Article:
Fisher vbs-7000/ Sanyo Vtc-9100 Betamax
I have an old betamax vcr from Sanyo/Fisher , its the same giant machine, a very heavy tank :-), i have some issue in the picture, i hope you can spot the red horizontal stribes in the picture, does anyone know what that is? it´s only when i play a movie, i have seen this phenomenon before on other formats like older vhs
I hope someone know what that issue is and how i can fix it,
Do you have any LW or MW broadcasting transmitters nearby?
The chroma as picked up by the heads is in-band for MW radio. Used to be a common problem in Sydney around the Parramatta River basin.
Also, I seem to recall there is an adjustment that nulls the track-to-track crosstalk which mainly affects the down-converted chroma.
OK, that's me out! I seem to remember there being a modification (at least in the UK) , to the little modulator can behind the door at the top rear to stop this sort of thing... adding a 1uF cap if memory serves... but it was a long time ago...
I remember seeing something very similar in a few Sharp branded machines from the late '80s. There was an excessive amount of gain somewhere in the video amplification path, on playback. In those machines, there were a couple of trimmer pots that could be adjusted. It reduced the video gain, and thus, the saturation on screen. It had the desired effect of removing 'Hanover bar' type of effect. The adjustment wasn't too critical, but critical enough, and there was always the temptation to ramp up the gain as far as possible before the effect became visible. The trouble was, not all recordings were recorded equally, so some played just fine, whilst others would show the effect.
The aim was to get the saturation 'off tape' to look something equal to that 'off-air'. It needed a few different recordings, a little time, and some patience - or alternatively, some expensive kit to set those levels as per factory.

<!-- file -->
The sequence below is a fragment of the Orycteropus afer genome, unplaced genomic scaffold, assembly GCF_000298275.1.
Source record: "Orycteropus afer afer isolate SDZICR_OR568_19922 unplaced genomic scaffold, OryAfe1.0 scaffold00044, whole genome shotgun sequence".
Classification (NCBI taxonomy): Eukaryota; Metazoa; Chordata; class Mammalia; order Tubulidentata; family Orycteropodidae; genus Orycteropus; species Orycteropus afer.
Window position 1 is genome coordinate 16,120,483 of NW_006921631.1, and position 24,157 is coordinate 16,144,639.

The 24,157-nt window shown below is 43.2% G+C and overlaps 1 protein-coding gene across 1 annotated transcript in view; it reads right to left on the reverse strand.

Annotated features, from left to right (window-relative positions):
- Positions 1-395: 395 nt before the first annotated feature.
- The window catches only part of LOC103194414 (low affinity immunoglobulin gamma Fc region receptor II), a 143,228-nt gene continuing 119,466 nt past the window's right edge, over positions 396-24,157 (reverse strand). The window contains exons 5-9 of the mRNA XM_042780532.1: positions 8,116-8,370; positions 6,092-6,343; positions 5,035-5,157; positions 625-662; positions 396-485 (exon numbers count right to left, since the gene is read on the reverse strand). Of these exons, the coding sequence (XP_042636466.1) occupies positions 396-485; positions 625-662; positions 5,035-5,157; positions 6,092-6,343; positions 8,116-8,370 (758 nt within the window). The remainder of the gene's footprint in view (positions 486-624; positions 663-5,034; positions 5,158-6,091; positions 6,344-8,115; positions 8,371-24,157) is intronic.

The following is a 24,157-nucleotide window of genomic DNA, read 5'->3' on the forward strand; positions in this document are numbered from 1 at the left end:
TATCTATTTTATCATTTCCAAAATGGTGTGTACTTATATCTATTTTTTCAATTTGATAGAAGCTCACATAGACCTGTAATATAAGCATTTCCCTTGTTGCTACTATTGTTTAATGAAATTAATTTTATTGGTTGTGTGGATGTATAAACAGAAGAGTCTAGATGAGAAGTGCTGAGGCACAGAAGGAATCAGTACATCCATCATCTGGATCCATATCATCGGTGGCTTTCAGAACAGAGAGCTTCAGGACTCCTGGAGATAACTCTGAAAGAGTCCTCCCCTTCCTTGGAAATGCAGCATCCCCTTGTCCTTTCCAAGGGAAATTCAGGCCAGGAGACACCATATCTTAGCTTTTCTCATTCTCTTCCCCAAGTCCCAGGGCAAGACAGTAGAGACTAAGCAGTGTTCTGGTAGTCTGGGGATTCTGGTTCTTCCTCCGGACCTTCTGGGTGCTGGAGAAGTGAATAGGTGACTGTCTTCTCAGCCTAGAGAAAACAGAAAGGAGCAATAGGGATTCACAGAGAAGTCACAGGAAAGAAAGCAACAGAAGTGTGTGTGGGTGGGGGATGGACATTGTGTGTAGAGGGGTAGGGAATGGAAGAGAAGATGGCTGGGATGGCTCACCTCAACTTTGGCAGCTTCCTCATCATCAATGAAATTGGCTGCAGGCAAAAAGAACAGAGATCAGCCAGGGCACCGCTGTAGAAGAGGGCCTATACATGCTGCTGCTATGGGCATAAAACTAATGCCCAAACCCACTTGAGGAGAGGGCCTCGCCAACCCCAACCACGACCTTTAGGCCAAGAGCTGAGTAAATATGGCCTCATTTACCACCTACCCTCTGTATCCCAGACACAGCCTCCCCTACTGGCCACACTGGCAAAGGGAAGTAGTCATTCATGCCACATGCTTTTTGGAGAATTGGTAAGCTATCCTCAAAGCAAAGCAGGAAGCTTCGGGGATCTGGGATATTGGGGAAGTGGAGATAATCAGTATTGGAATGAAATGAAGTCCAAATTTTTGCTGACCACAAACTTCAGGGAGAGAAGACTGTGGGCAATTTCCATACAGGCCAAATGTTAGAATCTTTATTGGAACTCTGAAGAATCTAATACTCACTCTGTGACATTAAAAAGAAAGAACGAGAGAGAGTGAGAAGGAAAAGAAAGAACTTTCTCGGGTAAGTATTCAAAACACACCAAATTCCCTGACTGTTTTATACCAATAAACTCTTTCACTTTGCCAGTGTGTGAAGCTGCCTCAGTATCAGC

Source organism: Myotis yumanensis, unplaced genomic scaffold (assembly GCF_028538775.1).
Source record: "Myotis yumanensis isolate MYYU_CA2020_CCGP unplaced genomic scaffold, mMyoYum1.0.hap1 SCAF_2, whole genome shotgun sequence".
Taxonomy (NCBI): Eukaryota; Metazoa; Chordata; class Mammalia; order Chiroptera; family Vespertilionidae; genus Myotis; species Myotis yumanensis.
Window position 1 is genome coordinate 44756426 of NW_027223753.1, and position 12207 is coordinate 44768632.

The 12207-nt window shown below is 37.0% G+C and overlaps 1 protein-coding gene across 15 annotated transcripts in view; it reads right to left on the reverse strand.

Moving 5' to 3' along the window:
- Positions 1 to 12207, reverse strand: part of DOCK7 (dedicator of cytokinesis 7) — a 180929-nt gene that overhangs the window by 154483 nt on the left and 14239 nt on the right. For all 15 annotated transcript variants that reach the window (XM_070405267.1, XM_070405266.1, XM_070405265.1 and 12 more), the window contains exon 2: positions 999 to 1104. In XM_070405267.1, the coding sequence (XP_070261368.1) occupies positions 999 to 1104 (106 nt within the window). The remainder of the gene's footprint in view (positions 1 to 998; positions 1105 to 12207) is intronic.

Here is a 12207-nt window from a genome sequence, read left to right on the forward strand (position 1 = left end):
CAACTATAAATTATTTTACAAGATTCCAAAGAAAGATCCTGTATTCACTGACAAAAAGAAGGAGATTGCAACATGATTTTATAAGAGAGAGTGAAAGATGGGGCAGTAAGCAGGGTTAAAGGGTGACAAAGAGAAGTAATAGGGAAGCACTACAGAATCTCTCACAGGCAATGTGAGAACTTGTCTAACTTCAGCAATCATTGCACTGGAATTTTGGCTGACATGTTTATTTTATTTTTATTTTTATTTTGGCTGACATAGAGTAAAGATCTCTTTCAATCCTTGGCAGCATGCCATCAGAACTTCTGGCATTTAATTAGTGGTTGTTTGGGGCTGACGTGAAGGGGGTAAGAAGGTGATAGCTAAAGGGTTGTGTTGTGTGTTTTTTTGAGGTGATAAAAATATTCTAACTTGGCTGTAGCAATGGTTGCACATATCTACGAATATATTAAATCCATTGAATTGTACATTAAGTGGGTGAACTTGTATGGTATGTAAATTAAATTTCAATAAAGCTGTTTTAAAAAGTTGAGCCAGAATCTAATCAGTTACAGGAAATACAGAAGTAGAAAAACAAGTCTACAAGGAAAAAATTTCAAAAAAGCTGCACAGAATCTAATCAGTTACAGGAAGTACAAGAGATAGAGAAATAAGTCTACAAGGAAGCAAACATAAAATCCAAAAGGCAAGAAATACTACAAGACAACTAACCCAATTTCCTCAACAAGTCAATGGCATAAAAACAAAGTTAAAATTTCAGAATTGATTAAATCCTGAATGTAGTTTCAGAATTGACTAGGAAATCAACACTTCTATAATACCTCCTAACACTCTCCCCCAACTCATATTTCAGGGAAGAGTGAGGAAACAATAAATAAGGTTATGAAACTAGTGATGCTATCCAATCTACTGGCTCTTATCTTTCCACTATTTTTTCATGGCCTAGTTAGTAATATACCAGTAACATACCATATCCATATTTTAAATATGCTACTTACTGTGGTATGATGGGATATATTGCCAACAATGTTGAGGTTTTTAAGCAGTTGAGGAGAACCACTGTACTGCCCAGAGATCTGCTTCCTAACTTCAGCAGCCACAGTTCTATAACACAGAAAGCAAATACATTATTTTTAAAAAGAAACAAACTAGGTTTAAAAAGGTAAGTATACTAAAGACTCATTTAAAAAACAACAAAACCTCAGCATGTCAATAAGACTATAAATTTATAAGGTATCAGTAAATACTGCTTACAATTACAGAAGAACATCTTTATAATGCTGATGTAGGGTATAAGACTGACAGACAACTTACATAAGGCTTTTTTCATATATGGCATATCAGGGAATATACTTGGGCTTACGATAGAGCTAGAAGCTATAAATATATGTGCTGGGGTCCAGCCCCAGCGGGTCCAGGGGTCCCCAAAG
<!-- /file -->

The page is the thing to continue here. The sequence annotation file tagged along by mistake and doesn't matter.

The thing to remember is these machines used offset azimuth on the heads so that the track laid down by one head became the guard band for the other, thus allowing the crazy slow tape speeds and long recording times.
This works very well for the FM luminance signal but not so well for the down-converted chroma, which was recorded "AM" using the luminance signal as AC bias. Because it was lower in frequency, some of the A head signal would be picked up by the B head and vice versa.
VHS and Beta both use a nifty cancellation circuit to solve this issue. Yours might be broken or out of adjustment.
Philips VCRs used a larger azimuth offset and eschewed the chroma cancellation circuit.
Another thing that can cause a similar effect (more like ghost patches of colour) is if the tape has been erased and re-recorded. Complete erasure of the previous chroma signal sometimes doesn't happen. No problem with the luma, the capture effect of FM takes care of that.
I once had a Sony VHS VCR (always sounds like an oxymoron to me!) that would intermittently lose capstan servo lock on playback. Problem turned out to be remnant servo sync pulses (what do they call that track again??) from previous recordings. Lowering the gain in the servo head amp fixed this one.